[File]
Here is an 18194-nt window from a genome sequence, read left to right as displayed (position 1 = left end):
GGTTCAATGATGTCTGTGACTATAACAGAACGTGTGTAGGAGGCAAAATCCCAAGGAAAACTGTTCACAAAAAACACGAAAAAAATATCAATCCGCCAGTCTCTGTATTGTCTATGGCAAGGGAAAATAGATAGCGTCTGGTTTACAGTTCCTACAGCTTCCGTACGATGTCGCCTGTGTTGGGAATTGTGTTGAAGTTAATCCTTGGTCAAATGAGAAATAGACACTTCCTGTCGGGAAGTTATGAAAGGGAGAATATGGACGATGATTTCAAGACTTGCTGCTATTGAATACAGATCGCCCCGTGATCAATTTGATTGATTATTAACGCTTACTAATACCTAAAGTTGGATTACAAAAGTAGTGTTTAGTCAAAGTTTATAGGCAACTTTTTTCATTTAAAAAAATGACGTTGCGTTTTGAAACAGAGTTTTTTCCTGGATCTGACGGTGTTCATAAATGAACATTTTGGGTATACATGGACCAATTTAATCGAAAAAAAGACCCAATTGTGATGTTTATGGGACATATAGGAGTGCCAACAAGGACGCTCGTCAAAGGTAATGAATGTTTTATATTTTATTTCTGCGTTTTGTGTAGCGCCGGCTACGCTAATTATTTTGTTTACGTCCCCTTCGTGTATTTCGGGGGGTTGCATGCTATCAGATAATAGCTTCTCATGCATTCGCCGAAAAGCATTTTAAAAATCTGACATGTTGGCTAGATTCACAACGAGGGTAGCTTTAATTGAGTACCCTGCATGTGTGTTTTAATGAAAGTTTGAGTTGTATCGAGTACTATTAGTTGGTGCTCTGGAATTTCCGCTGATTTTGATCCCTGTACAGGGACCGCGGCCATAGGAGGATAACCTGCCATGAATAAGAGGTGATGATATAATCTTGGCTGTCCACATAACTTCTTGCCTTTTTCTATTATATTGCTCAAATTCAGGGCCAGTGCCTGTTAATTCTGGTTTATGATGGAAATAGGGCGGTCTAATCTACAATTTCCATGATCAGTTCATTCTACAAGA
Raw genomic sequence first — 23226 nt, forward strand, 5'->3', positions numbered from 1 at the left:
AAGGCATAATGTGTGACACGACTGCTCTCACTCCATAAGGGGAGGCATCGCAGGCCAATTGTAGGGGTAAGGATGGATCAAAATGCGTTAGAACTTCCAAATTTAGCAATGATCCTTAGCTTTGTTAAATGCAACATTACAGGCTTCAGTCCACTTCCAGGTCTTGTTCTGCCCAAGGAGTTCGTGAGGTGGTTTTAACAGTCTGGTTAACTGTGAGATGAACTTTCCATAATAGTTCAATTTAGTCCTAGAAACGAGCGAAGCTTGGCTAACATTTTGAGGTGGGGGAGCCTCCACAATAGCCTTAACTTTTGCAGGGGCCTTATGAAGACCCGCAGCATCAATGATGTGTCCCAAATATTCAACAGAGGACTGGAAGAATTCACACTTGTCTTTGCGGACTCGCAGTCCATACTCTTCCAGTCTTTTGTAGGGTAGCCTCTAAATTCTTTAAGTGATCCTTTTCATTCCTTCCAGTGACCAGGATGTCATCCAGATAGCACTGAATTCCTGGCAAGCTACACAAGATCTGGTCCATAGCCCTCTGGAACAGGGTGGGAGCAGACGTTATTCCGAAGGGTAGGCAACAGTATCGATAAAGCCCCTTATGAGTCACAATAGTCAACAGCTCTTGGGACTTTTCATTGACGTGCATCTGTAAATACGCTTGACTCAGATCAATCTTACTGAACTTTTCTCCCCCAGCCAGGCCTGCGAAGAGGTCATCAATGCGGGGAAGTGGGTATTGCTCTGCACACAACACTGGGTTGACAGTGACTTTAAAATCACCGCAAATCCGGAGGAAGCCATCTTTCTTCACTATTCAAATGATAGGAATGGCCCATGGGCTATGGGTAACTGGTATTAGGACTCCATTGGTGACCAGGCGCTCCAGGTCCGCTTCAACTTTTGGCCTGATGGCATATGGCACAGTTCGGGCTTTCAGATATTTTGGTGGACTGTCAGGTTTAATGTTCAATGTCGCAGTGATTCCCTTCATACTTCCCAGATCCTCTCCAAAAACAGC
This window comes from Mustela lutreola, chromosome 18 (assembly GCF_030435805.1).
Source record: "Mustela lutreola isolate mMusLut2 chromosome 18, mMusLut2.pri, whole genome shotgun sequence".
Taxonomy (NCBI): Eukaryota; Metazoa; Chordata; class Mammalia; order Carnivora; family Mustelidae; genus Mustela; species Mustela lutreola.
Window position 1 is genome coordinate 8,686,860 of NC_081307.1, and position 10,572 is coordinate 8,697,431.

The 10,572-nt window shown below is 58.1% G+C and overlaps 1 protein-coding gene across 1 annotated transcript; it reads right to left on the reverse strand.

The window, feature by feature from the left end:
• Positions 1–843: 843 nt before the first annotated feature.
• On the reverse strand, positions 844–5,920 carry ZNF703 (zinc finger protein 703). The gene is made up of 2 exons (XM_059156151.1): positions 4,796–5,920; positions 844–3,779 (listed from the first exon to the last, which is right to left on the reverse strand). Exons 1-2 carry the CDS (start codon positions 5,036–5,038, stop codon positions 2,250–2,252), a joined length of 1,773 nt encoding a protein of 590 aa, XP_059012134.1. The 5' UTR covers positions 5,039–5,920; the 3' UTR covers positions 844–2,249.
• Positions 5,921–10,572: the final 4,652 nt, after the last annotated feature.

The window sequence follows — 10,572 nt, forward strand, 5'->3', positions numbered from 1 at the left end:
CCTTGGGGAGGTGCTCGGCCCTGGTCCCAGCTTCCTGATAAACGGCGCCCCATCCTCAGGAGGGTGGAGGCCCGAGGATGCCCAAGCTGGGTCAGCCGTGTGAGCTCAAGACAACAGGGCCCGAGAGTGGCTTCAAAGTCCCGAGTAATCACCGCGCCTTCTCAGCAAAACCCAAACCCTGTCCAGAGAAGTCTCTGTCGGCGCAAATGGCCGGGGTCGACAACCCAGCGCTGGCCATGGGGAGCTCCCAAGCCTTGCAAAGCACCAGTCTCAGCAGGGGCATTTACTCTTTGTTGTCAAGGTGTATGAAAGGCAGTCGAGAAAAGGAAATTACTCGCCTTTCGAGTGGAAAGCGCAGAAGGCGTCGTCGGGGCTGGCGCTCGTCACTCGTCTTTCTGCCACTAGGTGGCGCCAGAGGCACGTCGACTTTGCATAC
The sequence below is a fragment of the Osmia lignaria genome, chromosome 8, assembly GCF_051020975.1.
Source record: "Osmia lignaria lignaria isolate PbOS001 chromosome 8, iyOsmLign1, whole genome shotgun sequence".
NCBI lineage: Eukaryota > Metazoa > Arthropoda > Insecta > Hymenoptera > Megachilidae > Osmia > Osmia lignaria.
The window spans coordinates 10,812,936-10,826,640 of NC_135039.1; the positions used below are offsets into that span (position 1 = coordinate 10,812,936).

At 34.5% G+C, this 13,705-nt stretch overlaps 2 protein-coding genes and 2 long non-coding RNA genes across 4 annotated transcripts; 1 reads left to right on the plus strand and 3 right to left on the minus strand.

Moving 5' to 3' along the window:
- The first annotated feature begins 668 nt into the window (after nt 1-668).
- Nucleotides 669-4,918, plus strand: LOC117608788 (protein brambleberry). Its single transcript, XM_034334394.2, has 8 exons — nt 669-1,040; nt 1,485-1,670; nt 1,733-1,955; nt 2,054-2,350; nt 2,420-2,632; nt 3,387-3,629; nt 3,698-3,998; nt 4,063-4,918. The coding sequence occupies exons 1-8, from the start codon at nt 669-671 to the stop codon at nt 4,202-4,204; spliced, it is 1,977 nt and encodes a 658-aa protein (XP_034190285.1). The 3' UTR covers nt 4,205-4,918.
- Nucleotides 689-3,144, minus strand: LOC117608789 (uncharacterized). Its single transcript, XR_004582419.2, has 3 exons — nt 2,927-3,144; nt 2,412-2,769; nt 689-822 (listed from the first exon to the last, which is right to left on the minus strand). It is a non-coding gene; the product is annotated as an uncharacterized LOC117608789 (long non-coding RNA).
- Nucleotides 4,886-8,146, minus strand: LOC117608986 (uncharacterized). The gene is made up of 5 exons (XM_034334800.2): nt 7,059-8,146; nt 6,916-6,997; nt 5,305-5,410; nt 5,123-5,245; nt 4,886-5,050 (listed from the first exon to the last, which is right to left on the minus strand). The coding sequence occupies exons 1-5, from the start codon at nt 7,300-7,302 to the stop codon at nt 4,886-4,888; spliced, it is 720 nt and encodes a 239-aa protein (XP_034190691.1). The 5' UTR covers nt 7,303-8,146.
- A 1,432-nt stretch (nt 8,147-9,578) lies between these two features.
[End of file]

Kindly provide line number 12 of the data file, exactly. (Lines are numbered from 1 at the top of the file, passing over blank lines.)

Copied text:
• On the reverse strand, positions 844–5,920 carry ZNF703 (zinc finger protein 703). The gene is made up of 2 exons (XM_059156151.1): positions 4,796–5,920; positions 844–3,779 (listed from the first exon to the last, which is right to left on the reverse strand). Exons 1-2 carry the CDS (start codon positions 5,036–5,038, stop codon positions 2,250–2,252), a joined length of 1,773 nt encoding a protein of 590 aa, XP_059012134.1. The 5' UTR covers positions 5,039–5,920; the 3' UTR covers positions 844–2,249.